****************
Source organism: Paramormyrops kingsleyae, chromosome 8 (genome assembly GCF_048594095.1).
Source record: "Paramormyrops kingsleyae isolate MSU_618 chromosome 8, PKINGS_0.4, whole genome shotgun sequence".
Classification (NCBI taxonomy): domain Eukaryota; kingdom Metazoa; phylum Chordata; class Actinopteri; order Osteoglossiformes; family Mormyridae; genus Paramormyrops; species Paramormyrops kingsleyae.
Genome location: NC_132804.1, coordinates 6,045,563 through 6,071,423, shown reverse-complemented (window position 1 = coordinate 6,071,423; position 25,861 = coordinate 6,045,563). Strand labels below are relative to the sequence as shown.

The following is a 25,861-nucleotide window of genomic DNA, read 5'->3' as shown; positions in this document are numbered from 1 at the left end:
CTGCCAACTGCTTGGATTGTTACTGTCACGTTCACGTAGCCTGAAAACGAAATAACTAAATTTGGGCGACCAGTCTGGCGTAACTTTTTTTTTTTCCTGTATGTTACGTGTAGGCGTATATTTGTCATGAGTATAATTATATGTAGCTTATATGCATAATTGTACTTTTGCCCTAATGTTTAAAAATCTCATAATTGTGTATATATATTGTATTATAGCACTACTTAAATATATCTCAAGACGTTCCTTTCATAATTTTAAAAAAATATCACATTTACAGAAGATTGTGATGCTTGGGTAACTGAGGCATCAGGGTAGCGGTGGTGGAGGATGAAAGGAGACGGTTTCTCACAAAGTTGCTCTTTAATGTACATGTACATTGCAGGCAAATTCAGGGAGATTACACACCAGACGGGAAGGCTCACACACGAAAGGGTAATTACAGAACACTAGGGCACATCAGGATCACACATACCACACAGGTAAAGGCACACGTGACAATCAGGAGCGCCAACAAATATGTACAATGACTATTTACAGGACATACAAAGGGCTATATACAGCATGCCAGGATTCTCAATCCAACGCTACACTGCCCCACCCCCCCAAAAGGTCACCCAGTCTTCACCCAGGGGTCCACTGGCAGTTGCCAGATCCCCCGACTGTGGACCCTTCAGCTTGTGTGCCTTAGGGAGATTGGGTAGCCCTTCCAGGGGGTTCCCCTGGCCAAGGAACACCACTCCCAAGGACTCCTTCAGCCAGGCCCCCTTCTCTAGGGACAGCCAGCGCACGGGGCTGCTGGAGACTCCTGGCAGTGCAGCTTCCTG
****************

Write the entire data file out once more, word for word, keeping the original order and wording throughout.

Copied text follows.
Source organism: Paramormyrops kingsleyae, chromosome 8 (genome assembly GCF_048594095.1).
Source record: "Paramormyrops kingsleyae isolate MSU_618 chromosome 8, PKINGS_0.4, whole genome shotgun sequence".
Classification (NCBI taxonomy): domain Eukaryota; kingdom Metazoa; phylum Chordata; class Actinopteri; order Osteoglossiformes; family Mormyridae; genus Paramormyrops; species Paramormyrops kingsleyae.
Genome location: NC_132804.1, coordinates 6,045,563 through 6,071,423, shown reverse-complemented (window position 1 = coordinate 6,071,423; position 25,861 = coordinate 6,045,563). Strand labels below are relative to the sequence as shown.

The following is a 25,861-nucleotide window of genomic DNA, read 5'->3' as shown; positions in this document are numbered from 1 at the left end:
CTGCCAACTGCTTGGATTGTTACTGTCACGTTCACGTAGCCTGAAAACGAAATAACTAAATTTGGGCGACCAGTCTGGCGTAACTTTTTTTTTTTCCTGTATGTTACGTGTAGGCGTATATTTGTCATGAGTATAATTATATGTAGCTTATATGCATAATTGTACTTTTGCCCTAATGTTTAAAAATCTCATAATTGTGTATATATATTGTATTATAGCACTACTTAAATATATCTCAAGACGTTCCTTTCATAATTTTAAAAAAATATCACATTTACAGAAGATTGTGATGCTTGGGTAACTGAGGCATCAGGGTAGCGGTGGTGGAGGATGAAAGGAGACGGTTTCTCACAAAGTTGCTCTTTAATGTACATGTACATTGCAGGCAAATTCAGGGAGATTACACACCAGACGGGAAGGCTCACACACGAAAGGGTAATTACAGAACACTAGGGCACATCAGGATCACACATACCACACAGGTAAAGGCACACGTGACAATCAGGAGCGCCAACAAATATGTACAATGACTATTTACAGGACATACAAAGGGCTATATACAGCATGCCAGGATTCTCAATCCAACGCTACACTGCCCCACCCCCCCAAAAGGTCACCCAGTCTTCACCCAGGGGTCCACTGGCAGTTGCCAGATCCCCCGACTGTGGACCCTTCAGCTTGTGTGCCTTAGGGAGATTGGGTAGCCCTTCCAGGGGGTTCCCCTGGCCAAGGAACACCACTCCCAAGGACTCCTTCAGCCAGGCCCCCTTCTCTAGGGACAGCCAGCGCACGGGGCTGCTGGAGACTCCTGGCAGTGCAGCTTCCTG